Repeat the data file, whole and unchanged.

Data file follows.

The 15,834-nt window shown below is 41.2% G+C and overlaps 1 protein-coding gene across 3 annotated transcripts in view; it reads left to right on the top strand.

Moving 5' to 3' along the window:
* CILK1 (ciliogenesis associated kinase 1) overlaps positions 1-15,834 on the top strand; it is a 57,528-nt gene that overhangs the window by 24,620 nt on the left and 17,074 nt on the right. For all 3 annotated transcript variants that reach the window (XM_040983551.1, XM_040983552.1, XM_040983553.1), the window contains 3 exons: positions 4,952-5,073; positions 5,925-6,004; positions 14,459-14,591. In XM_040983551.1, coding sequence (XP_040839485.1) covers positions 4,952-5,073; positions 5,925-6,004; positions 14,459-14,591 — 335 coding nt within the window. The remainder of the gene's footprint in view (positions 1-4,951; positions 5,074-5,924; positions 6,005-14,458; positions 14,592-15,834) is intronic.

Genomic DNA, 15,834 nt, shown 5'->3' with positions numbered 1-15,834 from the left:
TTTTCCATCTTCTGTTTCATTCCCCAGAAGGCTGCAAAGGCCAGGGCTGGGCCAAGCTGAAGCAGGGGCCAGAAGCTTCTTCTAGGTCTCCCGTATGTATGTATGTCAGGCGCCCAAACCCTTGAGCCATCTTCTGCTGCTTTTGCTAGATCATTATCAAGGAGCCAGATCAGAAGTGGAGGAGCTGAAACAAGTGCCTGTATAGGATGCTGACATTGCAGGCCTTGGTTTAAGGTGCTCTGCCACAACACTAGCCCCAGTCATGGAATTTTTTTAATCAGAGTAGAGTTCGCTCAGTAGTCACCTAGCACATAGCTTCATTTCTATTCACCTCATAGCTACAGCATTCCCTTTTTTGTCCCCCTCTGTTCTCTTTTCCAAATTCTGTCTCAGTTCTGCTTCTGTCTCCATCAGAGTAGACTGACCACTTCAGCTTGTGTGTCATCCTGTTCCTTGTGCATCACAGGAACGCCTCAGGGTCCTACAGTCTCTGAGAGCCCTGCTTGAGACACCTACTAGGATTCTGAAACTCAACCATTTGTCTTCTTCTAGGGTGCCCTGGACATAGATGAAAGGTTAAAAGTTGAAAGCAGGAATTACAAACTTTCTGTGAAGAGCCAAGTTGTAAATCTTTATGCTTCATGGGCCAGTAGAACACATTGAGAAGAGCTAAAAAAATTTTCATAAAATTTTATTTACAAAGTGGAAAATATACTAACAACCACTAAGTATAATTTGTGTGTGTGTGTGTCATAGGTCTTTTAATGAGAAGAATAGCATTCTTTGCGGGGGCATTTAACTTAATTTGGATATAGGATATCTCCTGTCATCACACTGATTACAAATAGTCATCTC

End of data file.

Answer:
The 15,834-nt window shown below is 41.2% G+C and overlaps 1 protein-coding gene across 3 annotated transcripts in view; it reads left to right on the top strand.

Moving 5' to 3' along the window:
* CILK1 (ciliogenesis associated kinase 1) overlaps positions 1-15,834 on the top strand; it is a 57,528-nt gene that overhangs the window by 24,620 nt on the left and 17,074 nt on the right. For all 3 annotated transcript variants that reach the window (XM_040983551.1, XM_040983552.1, XM_040983553.1), the window contains 3 exons: positions 4,952-5,073; positions 5,925-6,004; positions 14,459-14,591. In XM_040983551.1, coding sequence (XP_040839485.1) covers positions 4,952-5,073; positions 5,925-6,004; positions 14,459-14,591 — 335 coding nt within the window. The remainder of the gene's footprint in view (positions 1-4,951; positions 5,074-5,924; positions 6,005-14,458; positions 14,592-15,834) is intronic.

Genomic DNA, 15,834 nt, shown 5'->3' with positions numbered 1-15,834 from the left:
TTTTCCATCTTCTGTTTCATTCCCCAGAAGGCTGCAAAGGCCAGGGCTGGGCCAAGCTGAAGCAGGGGCCAGAAGCTTCTTCTAGGTCTCCCGTATGTATGTATGTCAGGCGCCCAAACCCTTGAGCCATCTTCTGCTGCTTTTGCTAGATCATTATCAAGGAGCCAGATCAGAAGTGGAGGAGCTGAAACAAGTGCCTGTATAGGATGCTGACATTGCAGGCCTTGGTTTAAGGTGCTCTGCCACAACACTAGCCCCAGTCATGGAATTTTTTTAATCAGAGTAGAGTTCGCTCAGTAGTCACCTAGCACATAGCTTCATTTCTATTCACCTCATAGCTACAGCATTCCCTTTTTTGTCCCCCTCTGTTCTCTTTTCCAAATTCTGTCTCAGTTCTGCTTCTGTCTCCATCAGAGTAGACTGACCACTTCAGCTTGTGTGTCATCCTGTTCCTTGTGCATCACAGGAACGCCTCAGGGTCCTACAGTCTCTGAGAGCCCTGCTTGAGACACCTACTAGGATTCTGAAACTCAACCATTTGTCTTCTTCTAGGGTGCCCTGGACATAGATGAAAGGTTAAAAGTTGAAAGCAGGAATTACAAACTTTCTGTGAAGAGCCAAGTTGTAAATCTTTATGCTTCATGGGCCAGTAGAACACATTGAGAAGAGCTAAAAAAATTTTCATAAAATTTTATTTACAAAGTGGAAAATATACTAACAACCACTAAGTATAATTTGTGTGTGTGTGTGTCATAGGTCTTTTAATGAGAAGAATAGCATTCTTTGCGGGGGCATTTAACTTAATTTGGATATAGGATATCTCCTGTCATCACACTGATTACAAATAGTCATCTC